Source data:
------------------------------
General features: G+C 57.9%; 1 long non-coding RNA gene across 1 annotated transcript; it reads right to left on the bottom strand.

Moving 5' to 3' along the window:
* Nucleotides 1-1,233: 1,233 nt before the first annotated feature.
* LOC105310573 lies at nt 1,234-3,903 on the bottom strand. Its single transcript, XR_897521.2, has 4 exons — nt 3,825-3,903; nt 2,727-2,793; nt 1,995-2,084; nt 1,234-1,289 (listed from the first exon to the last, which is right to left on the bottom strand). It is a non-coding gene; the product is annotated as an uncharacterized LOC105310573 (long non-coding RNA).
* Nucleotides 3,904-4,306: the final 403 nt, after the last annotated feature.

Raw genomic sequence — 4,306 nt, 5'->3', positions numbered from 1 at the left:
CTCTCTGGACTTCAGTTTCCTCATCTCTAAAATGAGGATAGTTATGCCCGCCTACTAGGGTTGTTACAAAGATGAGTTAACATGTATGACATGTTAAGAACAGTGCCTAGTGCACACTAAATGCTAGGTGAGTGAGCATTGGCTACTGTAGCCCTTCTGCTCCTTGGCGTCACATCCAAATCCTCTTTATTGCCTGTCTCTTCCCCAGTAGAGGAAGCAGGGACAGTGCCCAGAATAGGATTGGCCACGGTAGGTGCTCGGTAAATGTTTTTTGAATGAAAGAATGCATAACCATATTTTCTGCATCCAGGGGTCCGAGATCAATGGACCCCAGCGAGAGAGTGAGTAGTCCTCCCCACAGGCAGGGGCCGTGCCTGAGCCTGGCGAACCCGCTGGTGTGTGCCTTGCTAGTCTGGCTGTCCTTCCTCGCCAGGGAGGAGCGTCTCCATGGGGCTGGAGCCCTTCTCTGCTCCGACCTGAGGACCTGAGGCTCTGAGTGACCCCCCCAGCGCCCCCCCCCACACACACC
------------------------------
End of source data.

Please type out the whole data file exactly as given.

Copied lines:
General features: G+C 57.9%; 1 long non-coding RNA gene across 1 annotated transcript; it reads right to left on the bottom strand.

Moving 5' to 3' along the window:
* Nucleotides 1-1,233: 1,233 nt before the first annotated feature.
* LOC105310573 lies at nt 1,234-3,903 on the bottom strand. Its single transcript, XR_897521.2, has 4 exons — nt 3,825-3,903; nt 2,727-2,793; nt 1,995-2,084; nt 1,234-1,289 (listed from the first exon to the last, which is right to left on the bottom strand). It is a non-coding gene; the product is annotated as an uncharacterized LOC105310573 (long non-coding RNA).
* Nucleotides 3,904-4,306: the final 403 nt, after the last annotated feature.

Raw genomic sequence — 4,306 nt, 5'->3', positions numbered from 1 at the left:
CTCTCTGGACTTCAGTTTCCTCATCTCTAAAATGAGGATAGTTATGCCCGCCTACTAGGGTTGTTACAAAGATGAGTTAACATGTATGACATGTTAAGAACAGTGCCTAGTGCACACTAAATGCTAGGTGAGTGAGCATTGGCTACTGTAGCCCTTCTGCTCCTTGGCGTCACATCCAAATCCTCTTTATTGCCTGTCTCTTCCCCAGTAGAGGAAGCAGGGACAGTGCCCAGAATAGGATTGGCCACGGTAGGTGCTCGGTAAATGTTTTTTGAATGAAAGAATGCATAACCATATTTTCTGCATCCAGGGGTCCGAGATCAATGGACCCCAGCGAGAGAGTGAGTAGTCCTCCCCACAGGCAGGGGCCGTGCCTGAGCCTGGCGAACCCGCTGGTGTGTGCCTTGCTAGTCTGGCTGTCCTTCCTCGCCAGGGAGGAGCGTCTCCATGGGGCTGGAGCCCTTCTCTGCTCCGACCTGAGGACCTGAGGCTCTGAGTGACCCCCCCAGCGCCCCCCCCCACACACACC